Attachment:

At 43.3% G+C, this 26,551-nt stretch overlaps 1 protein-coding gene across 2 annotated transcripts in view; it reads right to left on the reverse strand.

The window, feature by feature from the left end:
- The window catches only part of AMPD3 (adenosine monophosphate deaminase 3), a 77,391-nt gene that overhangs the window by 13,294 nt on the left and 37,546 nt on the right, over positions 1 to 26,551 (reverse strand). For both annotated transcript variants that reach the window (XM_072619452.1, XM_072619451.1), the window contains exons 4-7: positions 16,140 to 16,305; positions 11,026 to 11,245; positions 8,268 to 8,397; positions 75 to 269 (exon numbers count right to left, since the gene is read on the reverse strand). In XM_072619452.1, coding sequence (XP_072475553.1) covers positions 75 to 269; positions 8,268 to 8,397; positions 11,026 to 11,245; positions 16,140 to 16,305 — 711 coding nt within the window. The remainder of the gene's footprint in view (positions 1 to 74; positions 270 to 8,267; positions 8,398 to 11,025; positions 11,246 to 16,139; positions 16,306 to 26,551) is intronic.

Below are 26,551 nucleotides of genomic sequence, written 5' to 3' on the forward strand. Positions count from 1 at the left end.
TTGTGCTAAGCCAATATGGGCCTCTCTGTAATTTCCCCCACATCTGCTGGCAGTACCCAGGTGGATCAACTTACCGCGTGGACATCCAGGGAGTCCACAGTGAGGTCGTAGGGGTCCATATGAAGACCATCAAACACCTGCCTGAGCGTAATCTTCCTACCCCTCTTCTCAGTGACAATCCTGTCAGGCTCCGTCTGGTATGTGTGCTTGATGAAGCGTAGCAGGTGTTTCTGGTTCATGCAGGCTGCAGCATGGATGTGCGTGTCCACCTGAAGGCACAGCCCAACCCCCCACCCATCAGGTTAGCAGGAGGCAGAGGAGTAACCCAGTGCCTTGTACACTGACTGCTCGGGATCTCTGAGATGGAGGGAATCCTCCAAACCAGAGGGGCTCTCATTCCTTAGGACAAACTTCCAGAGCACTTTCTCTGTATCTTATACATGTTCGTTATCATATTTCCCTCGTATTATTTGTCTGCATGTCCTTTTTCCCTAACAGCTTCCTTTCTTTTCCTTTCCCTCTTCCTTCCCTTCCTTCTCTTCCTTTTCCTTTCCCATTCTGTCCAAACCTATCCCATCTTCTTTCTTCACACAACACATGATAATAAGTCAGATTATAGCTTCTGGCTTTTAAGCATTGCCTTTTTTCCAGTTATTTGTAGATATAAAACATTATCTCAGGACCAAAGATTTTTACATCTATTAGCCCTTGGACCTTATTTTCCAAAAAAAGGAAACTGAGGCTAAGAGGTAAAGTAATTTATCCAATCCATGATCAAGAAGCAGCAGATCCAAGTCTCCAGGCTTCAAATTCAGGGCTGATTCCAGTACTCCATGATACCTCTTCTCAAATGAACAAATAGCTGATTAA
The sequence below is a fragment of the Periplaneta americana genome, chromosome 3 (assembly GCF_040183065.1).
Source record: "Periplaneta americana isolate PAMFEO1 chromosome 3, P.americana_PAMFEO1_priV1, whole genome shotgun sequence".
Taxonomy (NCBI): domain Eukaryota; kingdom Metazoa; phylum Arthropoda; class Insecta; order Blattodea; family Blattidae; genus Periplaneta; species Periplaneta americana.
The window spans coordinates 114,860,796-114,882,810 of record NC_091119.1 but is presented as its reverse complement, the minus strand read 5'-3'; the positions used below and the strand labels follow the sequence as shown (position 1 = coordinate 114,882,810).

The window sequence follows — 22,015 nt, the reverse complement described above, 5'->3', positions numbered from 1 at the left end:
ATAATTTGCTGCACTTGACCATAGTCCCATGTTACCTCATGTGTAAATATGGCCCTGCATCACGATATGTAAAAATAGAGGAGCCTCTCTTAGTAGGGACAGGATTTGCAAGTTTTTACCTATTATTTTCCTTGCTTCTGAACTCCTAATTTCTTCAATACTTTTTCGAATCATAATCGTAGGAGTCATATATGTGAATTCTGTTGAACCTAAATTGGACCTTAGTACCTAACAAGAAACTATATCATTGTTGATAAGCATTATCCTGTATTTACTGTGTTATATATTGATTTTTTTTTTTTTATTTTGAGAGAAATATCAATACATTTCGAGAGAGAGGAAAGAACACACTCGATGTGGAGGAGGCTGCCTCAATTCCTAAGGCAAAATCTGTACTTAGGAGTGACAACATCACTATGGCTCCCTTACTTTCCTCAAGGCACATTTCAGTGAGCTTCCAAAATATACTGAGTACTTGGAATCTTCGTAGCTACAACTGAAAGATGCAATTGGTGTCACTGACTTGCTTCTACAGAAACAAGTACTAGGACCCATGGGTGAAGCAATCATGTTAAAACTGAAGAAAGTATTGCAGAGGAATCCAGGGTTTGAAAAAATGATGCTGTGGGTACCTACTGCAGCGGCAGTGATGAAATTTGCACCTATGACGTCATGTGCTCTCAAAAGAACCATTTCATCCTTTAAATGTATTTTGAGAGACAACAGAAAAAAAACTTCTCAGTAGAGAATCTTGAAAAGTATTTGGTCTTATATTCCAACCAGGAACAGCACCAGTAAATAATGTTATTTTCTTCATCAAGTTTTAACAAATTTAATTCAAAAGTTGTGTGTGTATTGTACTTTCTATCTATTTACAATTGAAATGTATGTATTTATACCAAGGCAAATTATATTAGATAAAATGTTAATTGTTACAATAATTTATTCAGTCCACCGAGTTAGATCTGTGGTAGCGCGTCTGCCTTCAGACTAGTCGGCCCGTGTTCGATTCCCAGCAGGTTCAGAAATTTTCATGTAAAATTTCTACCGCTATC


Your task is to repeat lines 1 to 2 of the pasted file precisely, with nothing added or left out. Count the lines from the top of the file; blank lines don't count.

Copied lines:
At 43.3% G+C, this 26,551-nt stretch overlaps 1 protein-coding gene across 2 annotated transcripts in view; it reads right to left on the reverse strand.

The window, feature by feature from the left end: